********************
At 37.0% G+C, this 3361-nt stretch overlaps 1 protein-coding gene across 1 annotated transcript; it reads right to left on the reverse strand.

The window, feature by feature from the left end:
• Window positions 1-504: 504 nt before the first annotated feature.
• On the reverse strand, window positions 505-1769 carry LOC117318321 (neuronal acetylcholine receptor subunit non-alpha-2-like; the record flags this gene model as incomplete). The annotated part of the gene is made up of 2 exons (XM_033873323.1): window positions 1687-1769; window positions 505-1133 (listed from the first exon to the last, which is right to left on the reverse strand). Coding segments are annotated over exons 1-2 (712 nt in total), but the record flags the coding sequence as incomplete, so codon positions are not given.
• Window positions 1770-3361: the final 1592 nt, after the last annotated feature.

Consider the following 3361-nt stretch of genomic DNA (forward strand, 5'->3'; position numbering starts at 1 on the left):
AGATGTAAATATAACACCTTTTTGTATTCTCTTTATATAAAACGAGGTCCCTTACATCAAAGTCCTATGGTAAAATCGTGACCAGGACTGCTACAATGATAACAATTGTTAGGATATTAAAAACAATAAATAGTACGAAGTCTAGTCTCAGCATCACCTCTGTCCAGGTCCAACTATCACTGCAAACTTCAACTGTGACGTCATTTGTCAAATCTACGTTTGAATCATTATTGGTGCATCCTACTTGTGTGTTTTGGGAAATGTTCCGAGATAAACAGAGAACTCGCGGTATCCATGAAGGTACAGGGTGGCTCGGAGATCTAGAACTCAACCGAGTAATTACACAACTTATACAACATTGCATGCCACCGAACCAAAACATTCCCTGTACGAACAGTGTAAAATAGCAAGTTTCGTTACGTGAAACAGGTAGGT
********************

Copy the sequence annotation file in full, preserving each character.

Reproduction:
At 37.0% G+C, this 3361-nt stretch overlaps 1 protein-coding gene across 1 annotated transcript; it reads right to left on the reverse strand.

The window, feature by feature from the left end:
• Window positions 1-504: 504 nt before the first annotated feature.
• On the reverse strand, window positions 505-1769 carry LOC117318321 (neuronal acetylcholine receptor subunit non-alpha-2-like; the record flags this gene model as incomplete). The annotated part of the gene is made up of 2 exons (XM_033873323.1): window positions 1687-1769; window positions 505-1133 (listed from the first exon to the last, which is right to left on the reverse strand). Coding segments are annotated over exons 1-2 (712 nt in total), but the record flags the coding sequence as incomplete, so codon positions are not given.
• Window positions 1770-3361: the final 1592 nt, after the last annotated feature.

Consider the following 3361-nt stretch of genomic DNA (forward strand, 5'->3'; position numbering starts at 1 on the left):
AGATGTAAATATAACACCTTTTTGTATTCTCTTTATATAAAACGAGGTCCCTTACATCAAAGTCCTATGGTAAAATCGTGACCAGGACTGCTACAATGATAACAATTGTTAGGATATTAAAAACAATAAATAGTACGAAGTCTAGTCTCAGCATCACCTCTGTCCAGGTCCAACTATCACTGCAAACTTCAACTGTGACGTCATTTGTCAAATCTACGTTTGAATCATTATTGGTGCATCCTACTTGTGTGTTTTGGGAAATGTTCCGAGATAAACAGAGAACTCGCGGTATCCATGAAGGTACAGGGTGGCTCGGAGATCTAGAACTCAACCGAGTAATTACACAACTTATACAACATTGCATGCCACCGAACCAAAACATTCCCTGTACGAACAGTGTAAAATAGCAAGTTTCGTTACGTGAAACAGGTAGGT